Simone de Beauvoir was a philosopher, novelist and French essayist.
She was often considered an important theorist of feminism and participated in the women’s liberation movement in the 1970s.
She shared philosopher Jean-Paul Sartre’s life without getting ever married. She regarded marriage as a bourgeois institution almost as disgusting as prostitution where the woman is under the domination of her husband and can not escape.
With Sartre and some left intellectuals, she founded a magazine “Les Temps Modernes” (Modern Times) which aims to raise awareness about existentialism through contemporary literature.
Since she advocates her commitment to communism and existentialism in essays, she could afford her financial independence. She devoted herself entirely to her profession as a writer.
She traveled to many countries (USA, China, Russia, Cuba …) where she meets with communist personalities. In the US, she started a secret and passionate relationship with the American writer, Nelson Algren to whom she will write more than 300 letters.
In 1949, she was officially acclaimed when publishing “The Second Sex”.
The essay, translated into several languages, happened to be a best seller with million copies sold in the United States.
Beauvoir became the figurehead of feminism by describing a society that keeps women in an inferior position. In 1954, she won the French literature award “le Prix Goncourt” for “The Mandarins” and she became to be one of the widest feminism authors read in the world. She was constantly studying the world in which she lived by visiting factories and institutions, with the meeting with workers and political leaders.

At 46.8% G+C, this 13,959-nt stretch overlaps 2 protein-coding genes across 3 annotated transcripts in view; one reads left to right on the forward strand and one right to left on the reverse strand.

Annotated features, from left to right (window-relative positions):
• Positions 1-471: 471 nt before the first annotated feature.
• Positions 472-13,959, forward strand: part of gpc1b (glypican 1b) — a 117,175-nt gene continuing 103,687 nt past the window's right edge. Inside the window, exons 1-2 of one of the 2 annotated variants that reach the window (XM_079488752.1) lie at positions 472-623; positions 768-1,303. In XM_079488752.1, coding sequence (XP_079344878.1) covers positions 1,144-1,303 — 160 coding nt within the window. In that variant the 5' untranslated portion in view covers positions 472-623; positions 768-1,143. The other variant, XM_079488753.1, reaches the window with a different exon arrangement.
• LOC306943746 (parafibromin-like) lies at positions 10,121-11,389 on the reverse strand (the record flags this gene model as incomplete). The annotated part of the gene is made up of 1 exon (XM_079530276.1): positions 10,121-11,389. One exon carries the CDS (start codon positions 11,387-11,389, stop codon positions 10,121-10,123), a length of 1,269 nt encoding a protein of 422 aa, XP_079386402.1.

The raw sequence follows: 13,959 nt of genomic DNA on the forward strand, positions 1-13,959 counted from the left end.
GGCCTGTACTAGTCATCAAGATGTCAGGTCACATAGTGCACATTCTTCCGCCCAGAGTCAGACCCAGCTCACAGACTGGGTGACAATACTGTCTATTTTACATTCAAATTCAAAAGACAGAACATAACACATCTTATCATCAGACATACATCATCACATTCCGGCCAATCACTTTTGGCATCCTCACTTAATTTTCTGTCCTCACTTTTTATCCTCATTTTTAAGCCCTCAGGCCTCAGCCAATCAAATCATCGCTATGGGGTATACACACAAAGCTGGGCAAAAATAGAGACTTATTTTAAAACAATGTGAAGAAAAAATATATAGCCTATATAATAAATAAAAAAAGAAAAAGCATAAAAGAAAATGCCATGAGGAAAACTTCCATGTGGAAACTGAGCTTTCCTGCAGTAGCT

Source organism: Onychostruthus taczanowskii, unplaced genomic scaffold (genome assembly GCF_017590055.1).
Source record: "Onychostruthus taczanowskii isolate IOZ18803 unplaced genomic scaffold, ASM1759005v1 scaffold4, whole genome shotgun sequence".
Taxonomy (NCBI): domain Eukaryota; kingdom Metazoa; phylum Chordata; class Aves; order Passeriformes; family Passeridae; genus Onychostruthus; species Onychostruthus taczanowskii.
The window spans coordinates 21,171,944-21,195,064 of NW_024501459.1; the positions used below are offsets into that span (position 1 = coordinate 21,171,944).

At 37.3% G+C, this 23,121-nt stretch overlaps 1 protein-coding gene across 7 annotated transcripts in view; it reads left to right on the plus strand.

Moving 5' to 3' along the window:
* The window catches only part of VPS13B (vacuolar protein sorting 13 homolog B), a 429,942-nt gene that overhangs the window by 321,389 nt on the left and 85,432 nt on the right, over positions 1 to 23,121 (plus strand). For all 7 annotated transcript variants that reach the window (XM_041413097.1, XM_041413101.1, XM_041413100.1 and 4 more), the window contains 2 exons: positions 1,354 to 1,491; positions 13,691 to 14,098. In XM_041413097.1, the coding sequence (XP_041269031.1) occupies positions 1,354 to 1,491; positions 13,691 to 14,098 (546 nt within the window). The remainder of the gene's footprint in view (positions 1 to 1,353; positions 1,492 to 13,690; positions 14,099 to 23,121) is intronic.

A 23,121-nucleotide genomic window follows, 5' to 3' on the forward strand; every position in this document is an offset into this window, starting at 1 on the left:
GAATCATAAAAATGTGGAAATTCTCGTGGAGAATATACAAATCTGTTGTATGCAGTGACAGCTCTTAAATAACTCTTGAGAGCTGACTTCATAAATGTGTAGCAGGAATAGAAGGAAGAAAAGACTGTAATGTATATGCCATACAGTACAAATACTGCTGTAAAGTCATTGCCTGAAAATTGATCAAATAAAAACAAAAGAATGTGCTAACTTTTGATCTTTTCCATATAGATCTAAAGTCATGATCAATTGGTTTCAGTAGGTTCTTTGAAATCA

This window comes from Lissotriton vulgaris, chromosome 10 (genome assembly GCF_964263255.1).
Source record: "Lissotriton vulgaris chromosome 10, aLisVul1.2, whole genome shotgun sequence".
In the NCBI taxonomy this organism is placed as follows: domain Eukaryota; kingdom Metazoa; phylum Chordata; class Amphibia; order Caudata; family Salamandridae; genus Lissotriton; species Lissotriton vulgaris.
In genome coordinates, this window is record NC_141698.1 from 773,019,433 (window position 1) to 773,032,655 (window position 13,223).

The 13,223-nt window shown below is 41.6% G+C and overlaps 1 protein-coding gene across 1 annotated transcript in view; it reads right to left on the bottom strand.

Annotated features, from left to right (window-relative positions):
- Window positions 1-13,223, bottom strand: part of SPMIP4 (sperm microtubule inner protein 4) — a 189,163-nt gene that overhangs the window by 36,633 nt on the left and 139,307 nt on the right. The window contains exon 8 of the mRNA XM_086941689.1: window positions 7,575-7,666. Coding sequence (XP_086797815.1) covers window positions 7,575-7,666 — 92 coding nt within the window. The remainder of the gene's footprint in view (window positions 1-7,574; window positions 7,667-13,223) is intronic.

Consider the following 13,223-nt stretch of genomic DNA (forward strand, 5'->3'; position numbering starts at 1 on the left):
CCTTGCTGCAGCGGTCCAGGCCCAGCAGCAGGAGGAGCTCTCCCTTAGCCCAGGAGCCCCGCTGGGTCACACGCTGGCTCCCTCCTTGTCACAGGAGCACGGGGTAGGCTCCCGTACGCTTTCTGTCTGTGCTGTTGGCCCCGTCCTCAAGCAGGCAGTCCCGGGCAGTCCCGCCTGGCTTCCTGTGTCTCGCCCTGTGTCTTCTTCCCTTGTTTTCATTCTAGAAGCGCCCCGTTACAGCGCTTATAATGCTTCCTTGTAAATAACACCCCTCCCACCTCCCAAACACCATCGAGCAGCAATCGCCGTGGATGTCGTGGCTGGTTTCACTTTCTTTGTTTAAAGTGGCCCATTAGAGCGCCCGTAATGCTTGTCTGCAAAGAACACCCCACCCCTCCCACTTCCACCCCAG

Freedom, Equality and Women’s Rights would remain her main fights.
The text all around the painting says, “The free woman is being born”. It is the essence of the essay “The Second Sex (1949)” in which de Beauvoir says “One is not born, but rather becomes, a woman”. It is also a way for Armelle Falliex to re-contextualize Simone de Beauvoir feminism ideology nowadays. She says women are just at the beginning of their freedom.
The formal aspect of these large red words that occupy almost half of the surface of the painting fits totally with who was Simone de Beauvoir, an intellectual. She used words to tell, words to fight.
Besides, Falliex shows Beauvoir’s face at an advanced age by drawing a deep dark eye circle. We also notice some sadness. Falliex shows the ambiguity of Beauvoir, who was plagued by internal struggle. She was both the figurehead of feminism and also some submissive woman because of her love for an American writer Nelson Algren -we learned it after her death- Yes, life is not that simple… BCh